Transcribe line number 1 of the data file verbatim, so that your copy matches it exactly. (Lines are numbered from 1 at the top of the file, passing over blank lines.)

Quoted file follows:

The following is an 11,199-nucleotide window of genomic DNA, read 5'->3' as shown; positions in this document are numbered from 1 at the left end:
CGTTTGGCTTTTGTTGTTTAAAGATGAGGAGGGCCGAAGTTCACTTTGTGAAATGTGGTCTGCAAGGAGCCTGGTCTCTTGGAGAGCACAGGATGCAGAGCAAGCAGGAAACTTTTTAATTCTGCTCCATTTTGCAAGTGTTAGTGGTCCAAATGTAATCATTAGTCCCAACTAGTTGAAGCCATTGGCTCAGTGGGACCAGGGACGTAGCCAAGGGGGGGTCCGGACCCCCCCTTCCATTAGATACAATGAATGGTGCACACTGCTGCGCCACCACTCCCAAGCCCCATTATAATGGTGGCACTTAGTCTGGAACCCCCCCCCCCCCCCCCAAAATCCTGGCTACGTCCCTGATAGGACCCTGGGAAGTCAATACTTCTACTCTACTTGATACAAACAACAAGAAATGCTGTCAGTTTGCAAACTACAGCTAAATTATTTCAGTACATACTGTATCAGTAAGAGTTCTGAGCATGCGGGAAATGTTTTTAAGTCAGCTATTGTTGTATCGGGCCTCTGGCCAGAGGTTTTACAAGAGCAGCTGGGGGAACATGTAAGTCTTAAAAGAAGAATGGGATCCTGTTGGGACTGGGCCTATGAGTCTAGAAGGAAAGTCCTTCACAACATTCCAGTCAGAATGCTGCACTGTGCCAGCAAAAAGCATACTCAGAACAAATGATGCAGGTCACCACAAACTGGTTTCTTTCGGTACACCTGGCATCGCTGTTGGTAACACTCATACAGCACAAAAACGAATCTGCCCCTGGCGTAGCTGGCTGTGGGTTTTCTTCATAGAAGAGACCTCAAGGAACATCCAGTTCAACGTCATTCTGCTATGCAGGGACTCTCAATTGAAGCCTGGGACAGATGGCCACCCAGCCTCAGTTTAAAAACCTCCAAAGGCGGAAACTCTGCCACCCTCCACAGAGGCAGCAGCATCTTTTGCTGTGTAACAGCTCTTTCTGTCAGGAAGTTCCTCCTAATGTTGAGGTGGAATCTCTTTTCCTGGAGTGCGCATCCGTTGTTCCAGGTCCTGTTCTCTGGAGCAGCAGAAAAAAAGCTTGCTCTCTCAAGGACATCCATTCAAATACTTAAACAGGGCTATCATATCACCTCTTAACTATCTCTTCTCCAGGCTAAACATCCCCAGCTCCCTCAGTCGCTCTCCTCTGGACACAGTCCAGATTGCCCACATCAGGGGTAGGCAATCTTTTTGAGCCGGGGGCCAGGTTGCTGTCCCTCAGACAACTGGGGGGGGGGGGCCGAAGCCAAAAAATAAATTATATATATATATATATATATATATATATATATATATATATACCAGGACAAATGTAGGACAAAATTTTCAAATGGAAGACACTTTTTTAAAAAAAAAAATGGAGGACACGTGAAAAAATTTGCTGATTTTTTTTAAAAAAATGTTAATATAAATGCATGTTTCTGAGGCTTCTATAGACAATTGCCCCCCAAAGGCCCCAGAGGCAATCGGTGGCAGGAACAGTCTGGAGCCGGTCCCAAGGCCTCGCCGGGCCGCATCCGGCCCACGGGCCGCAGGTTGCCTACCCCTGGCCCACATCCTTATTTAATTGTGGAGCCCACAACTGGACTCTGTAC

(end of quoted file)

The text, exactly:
The following is an 11,199-nucleotide window of genomic DNA, read 5'->3' as shown; positions in this document are numbered from 1 at the left end: